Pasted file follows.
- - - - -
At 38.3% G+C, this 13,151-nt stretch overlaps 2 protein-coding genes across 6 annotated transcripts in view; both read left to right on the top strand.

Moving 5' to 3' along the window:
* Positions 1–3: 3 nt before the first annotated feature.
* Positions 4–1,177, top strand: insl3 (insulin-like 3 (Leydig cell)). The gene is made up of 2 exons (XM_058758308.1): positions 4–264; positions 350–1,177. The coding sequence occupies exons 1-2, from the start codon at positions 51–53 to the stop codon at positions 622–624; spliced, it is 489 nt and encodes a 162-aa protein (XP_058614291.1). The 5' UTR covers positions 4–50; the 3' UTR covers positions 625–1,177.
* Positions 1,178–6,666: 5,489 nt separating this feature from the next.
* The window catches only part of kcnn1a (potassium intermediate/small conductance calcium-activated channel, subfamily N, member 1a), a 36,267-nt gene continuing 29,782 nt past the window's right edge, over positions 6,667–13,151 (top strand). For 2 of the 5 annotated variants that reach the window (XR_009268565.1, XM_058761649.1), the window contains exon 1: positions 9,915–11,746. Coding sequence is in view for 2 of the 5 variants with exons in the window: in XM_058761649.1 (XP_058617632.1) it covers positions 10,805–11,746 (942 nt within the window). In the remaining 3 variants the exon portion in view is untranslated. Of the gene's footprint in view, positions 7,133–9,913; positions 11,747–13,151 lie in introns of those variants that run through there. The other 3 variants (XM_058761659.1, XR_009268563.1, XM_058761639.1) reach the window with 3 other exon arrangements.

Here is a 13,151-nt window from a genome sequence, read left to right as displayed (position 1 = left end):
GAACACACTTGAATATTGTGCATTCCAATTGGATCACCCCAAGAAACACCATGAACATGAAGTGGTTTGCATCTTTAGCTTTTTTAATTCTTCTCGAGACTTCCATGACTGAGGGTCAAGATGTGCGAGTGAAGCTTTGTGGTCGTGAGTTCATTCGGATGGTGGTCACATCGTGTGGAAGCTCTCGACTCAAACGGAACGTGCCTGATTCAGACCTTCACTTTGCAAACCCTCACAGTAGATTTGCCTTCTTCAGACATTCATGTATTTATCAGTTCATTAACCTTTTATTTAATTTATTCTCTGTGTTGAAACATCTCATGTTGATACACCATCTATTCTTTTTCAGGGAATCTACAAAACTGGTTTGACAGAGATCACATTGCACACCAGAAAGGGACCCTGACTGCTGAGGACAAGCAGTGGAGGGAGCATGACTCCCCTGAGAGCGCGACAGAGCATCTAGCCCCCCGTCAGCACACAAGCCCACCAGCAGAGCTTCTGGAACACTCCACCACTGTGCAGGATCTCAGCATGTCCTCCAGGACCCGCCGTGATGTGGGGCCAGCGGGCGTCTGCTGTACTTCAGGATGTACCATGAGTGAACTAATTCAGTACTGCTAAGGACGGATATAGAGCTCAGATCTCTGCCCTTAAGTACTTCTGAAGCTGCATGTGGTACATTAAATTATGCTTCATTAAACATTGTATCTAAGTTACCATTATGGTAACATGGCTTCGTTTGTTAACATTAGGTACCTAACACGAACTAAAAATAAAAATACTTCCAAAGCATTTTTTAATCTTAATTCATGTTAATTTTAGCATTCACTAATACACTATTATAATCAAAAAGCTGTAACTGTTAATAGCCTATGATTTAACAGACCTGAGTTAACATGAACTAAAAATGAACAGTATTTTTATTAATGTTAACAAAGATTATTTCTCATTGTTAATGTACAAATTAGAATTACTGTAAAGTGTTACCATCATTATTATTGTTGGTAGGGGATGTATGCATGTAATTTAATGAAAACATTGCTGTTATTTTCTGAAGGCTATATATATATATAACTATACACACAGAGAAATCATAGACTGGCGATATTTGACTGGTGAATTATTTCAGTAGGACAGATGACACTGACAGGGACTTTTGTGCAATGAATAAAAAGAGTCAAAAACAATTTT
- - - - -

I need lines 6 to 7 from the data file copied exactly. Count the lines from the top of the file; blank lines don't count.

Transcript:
* The window catches only part of kcnn1a (potassium intermediate/small conductance calcium-activated channel, subfamily N, member 1a), a 36,267-nt gene continuing 29,782 nt past the window's right edge, over positions 6,667–13,151 (top strand). For 2 of the 5 annotated variants that reach the window (XR_009268565.1, XM_058761649.1), the window contains exon 1: positions 9,915–11,746. Coding sequence is in view for 2 of the 5 variants with exons in the window: in XM_058761649.1 (XP_058617632.1) it covers positions 10,805–11,746 (942 nt within the window). In the remaining 3 variants the exon portion in view is untranslated. Of the gene's footprint in view, positions 7,133–9,913; positions 11,747–13,151 lie in introns of those variants that run through there. The other 3 variants (XM_058761659.1, XR_009268563.1, XM_058761639.1) reach the window with 3 other exon arrangements.

Here is a 13,151-nt window from a genome sequence, read left to right as displayed (position 1 = left end):